revenue being counted before it was received from disputed claims. The company has confirmed
that the Securities and Exchange Commission has opened an investigation.
Halliburton's accounting firm at the time was Arthur Anderson
LLP, the same company under
investigation because of its work with Enron. Halliburton officials said they had no problem with
Anderson's work but nonetheless dropped the firm earlier this year.
Halliburton officials stressed that their company is in the service
industry and much different from
Enron, which was involved in energy trading and filed for bankruptcy amid allegations of accounting
irregularities. Foshee, the Halliburton chief financial officer, said that even with all of the problems
from the merger, the acquisition of Dresser has created a company that continues to be one of the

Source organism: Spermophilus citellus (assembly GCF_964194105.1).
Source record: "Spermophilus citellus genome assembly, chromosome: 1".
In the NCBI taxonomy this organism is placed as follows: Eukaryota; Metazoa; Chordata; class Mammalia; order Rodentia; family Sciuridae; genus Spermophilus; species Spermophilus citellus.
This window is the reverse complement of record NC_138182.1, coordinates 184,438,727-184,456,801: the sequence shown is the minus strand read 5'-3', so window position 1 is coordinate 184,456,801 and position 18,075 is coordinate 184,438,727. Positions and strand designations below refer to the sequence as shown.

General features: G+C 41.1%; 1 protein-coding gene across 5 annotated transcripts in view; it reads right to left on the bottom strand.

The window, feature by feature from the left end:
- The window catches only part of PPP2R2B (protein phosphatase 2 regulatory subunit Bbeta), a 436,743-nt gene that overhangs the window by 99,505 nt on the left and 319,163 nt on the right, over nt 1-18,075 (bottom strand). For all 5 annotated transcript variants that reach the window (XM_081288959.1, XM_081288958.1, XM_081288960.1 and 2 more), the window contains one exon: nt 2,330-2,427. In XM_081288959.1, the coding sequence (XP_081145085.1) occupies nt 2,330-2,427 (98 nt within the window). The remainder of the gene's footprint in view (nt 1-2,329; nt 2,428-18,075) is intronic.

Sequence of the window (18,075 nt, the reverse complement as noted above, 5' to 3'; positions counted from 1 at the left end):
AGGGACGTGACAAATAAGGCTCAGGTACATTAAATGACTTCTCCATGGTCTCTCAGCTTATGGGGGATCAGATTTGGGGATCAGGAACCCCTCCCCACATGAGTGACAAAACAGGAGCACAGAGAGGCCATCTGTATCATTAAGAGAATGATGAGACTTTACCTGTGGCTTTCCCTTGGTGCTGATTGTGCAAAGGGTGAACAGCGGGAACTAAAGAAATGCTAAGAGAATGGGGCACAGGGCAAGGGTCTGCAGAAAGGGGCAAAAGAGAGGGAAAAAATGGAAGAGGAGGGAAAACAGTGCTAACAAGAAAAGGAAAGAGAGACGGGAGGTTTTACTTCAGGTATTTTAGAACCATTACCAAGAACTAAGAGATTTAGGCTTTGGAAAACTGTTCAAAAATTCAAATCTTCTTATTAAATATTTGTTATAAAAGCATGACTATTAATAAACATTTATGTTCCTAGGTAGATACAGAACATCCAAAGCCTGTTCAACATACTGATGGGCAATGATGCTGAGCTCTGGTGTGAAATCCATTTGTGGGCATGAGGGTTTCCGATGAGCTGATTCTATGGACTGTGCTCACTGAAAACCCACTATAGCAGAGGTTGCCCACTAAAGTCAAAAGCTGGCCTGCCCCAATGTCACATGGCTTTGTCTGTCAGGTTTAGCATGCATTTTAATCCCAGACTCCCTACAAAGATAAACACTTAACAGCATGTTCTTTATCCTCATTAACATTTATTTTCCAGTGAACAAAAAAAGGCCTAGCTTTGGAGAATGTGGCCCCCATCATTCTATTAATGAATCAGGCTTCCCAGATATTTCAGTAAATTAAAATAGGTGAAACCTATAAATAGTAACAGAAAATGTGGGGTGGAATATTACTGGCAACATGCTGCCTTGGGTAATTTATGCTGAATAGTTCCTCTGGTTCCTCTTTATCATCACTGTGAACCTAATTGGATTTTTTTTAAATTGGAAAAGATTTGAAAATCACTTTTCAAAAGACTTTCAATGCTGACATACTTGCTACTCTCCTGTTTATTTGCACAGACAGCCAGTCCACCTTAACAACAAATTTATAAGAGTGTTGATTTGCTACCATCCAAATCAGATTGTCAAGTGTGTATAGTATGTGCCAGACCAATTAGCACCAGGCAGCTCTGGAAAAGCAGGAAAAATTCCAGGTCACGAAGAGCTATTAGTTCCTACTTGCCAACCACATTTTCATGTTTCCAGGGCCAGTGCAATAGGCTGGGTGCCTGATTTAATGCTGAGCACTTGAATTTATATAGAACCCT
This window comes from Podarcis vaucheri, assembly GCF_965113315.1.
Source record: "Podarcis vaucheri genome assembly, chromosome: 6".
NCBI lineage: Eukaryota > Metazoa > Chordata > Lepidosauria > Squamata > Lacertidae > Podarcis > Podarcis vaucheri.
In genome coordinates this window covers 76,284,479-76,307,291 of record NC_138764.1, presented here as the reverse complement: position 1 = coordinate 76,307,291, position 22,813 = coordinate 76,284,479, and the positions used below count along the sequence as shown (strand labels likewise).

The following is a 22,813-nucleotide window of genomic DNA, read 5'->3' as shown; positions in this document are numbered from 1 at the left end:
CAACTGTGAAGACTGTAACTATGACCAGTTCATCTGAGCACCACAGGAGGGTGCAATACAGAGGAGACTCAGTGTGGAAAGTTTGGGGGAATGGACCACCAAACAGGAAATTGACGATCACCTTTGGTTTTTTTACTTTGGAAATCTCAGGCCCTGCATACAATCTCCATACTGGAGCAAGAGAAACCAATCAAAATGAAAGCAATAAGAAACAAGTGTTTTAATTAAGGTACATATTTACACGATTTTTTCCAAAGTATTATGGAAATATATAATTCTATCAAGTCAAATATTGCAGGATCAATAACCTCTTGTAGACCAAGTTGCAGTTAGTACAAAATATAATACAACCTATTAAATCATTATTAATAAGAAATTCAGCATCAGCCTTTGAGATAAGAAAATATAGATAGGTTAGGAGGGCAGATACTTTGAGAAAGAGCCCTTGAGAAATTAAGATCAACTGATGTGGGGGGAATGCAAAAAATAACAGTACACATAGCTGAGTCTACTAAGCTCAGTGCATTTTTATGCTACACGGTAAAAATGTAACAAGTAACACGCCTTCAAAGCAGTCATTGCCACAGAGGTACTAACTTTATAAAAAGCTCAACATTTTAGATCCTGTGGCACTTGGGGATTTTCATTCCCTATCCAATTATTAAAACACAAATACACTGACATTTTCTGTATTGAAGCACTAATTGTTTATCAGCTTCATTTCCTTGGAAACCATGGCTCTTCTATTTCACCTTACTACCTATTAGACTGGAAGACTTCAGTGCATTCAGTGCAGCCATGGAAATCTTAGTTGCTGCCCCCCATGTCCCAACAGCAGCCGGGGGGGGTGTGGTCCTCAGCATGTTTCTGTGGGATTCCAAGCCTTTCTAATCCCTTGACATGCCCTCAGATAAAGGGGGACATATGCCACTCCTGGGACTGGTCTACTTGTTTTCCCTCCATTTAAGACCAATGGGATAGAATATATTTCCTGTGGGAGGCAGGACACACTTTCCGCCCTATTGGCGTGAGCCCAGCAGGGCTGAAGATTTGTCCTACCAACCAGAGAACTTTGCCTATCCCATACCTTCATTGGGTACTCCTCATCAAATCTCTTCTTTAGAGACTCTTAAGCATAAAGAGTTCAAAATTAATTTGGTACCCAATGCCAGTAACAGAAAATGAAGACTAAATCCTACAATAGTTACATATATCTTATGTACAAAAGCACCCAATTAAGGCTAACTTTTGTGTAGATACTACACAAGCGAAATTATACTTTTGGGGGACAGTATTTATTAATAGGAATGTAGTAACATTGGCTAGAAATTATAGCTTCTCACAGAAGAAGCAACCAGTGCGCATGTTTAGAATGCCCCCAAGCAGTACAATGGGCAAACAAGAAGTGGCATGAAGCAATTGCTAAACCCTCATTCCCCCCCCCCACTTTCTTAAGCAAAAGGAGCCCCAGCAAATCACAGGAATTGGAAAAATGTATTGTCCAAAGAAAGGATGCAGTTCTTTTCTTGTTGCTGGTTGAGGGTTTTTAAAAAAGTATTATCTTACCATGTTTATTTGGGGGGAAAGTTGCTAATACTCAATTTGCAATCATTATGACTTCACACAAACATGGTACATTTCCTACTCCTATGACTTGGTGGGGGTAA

world's leading oil field service companies and has a bright future.
During his 2000 vice presidential debate against Senator Joseph
Lieberman of Connecticut, Cheney
touted his experience at Halliburton as giving him ''a different perspective on Washington.'' He
added, ''I've been out in the private sector building a business, hiring people, creating jobs.''
As it turns out, Cheney's departure from Halliburton to run for
the vice presidency was fortuitous
for him financially. On Friday, Halliburton's stock price closed at $18.55 far below the minimum of
$52.28 at which Cheney sold his stock options upon leaving the company to run for the vice
presidency. If Cheney had held onto the options, the company's stock drop would have made the
options currently worthless.
Michael Kranish can be reached at firstname.lastname@example.org